Committee conducting own testing of potential Artesian water source
By J. Chambless
The results of this testing will eventually be shared with the Delaware River Basin Commission.
By Richard L. Gaw
On any given Sunday, Marion Waggoner
and Dave Yake, two retired DuPont scientists, could be pursuing a
number of activities common to men like them, like golf or tennis, or
choose to sit on their back decks and reflectively admire the change
Instead, using a device known as a Marsh McBirney Portable Water Flow Meter, Waggoner and Yake have spent a portion of their weekends since last September knee deep in the big muddy, monitoring the water capacity, flow rates and conductivity of the Broad Run Creek in Landenberg,
They're making five stops along the creek: at the bridges over the creek on Newark Road and Broad Run Road and Watson Mill Road; at the Somerset Lake Spillway; and where the Colonial Pipeline crosses the New Garden Township spray field area. At every stop, water samples are taken and placed in plastic containers, which will later be measured for levels of nitrate, sediment, oxygen and bacteria levels.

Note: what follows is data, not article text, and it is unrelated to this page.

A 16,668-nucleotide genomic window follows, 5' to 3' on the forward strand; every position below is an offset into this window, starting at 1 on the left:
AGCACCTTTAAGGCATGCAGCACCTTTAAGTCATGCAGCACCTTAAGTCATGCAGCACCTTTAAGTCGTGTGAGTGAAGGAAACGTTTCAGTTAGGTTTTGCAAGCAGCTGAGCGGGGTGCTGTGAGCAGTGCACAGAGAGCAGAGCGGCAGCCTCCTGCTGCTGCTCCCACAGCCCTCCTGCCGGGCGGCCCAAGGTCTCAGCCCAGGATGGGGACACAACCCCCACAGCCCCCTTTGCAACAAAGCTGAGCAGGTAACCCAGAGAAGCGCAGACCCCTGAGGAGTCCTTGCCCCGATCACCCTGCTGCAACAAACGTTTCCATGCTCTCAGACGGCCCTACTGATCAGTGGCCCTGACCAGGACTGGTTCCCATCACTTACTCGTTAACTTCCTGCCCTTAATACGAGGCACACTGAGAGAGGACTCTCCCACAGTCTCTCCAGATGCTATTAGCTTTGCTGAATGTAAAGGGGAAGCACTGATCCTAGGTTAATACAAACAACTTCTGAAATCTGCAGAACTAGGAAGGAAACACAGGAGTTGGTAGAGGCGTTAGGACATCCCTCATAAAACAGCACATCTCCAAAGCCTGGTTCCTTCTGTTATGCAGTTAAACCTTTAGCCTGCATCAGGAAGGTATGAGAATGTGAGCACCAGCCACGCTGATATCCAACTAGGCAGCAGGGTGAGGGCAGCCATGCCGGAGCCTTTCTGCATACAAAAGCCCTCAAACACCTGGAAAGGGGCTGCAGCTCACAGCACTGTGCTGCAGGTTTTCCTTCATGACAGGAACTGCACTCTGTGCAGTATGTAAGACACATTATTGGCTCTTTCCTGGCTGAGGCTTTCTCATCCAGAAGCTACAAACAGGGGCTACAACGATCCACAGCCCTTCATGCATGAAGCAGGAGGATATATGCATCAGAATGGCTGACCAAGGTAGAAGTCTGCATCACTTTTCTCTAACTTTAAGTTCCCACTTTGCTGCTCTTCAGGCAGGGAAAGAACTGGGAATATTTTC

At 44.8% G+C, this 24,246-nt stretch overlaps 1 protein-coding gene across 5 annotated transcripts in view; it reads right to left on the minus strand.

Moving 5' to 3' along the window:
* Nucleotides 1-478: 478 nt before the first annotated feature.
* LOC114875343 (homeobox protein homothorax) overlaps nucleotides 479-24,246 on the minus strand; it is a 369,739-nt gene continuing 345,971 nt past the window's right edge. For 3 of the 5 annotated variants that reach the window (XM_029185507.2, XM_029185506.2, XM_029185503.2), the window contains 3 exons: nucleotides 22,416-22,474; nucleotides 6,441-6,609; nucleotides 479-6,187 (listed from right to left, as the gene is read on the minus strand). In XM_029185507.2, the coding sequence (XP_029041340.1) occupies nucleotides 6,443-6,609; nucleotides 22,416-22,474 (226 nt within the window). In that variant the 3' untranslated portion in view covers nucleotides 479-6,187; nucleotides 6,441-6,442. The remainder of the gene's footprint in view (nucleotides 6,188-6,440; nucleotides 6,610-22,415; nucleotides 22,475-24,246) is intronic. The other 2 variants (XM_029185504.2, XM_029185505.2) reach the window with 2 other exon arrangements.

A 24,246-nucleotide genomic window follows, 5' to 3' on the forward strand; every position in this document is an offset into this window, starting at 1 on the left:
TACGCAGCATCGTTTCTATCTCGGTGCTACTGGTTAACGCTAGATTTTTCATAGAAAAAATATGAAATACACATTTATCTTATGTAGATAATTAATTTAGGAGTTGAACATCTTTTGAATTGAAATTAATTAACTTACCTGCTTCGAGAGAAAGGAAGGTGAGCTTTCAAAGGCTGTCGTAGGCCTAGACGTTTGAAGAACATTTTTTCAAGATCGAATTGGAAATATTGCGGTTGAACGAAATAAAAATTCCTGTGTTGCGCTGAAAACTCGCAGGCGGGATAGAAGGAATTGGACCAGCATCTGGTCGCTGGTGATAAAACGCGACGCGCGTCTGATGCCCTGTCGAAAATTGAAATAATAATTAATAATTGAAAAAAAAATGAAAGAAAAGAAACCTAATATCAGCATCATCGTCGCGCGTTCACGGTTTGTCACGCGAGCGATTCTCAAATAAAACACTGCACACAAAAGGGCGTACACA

It's all part of a five-year monitoring program Waggoner and Yake have developed as members of the Save Our Water Committee, a grass-roots membership of local citizens galvanized to protect the watershed from the potential damage the projected activation of a nearby well could have on the future quantity – and quality – of water in the area.
There is some irony in their work, because at some point during their fact-finding walks through the fields and streams, Waggoner and Yake are likely to come face to face with a hydrogeologist from the Delaware-based Artesian Resources Corp., who has been required to do the very same thing.
On Dec. 9, 2015, the five-member Delaware River Basin Commission [DRBC] gave approval to Artesian's application to withdraw water from the Broad Run Aquifer, with the stipulation that before it can begin withdrawing water from the well, Artesian must submit to a rigorous, nine-month monitoring program to assure local authorities and regulatory agencies that the data they will find will prove that pumping the well will not decimate the water levels in the area, and in particular, local private wells and the nearby White Clay Creek.
Further, the DRBC ruled that Artesian will conduct its own monitoring and analysis of water levels once a week during those nine months, and share these results with the DRBC, the Chester County Water Resources Authority, the Pennsylvania Office of the Department of Environmental Protection, and New Garden Township.
Critics of the ruling that places the monitoring of the Broad Run well in the hands of Artesian believe that with no unbiased, counter-balance of record-keeping, subsequent records such as stream flows and water levels could be skewed in Artesian's favor.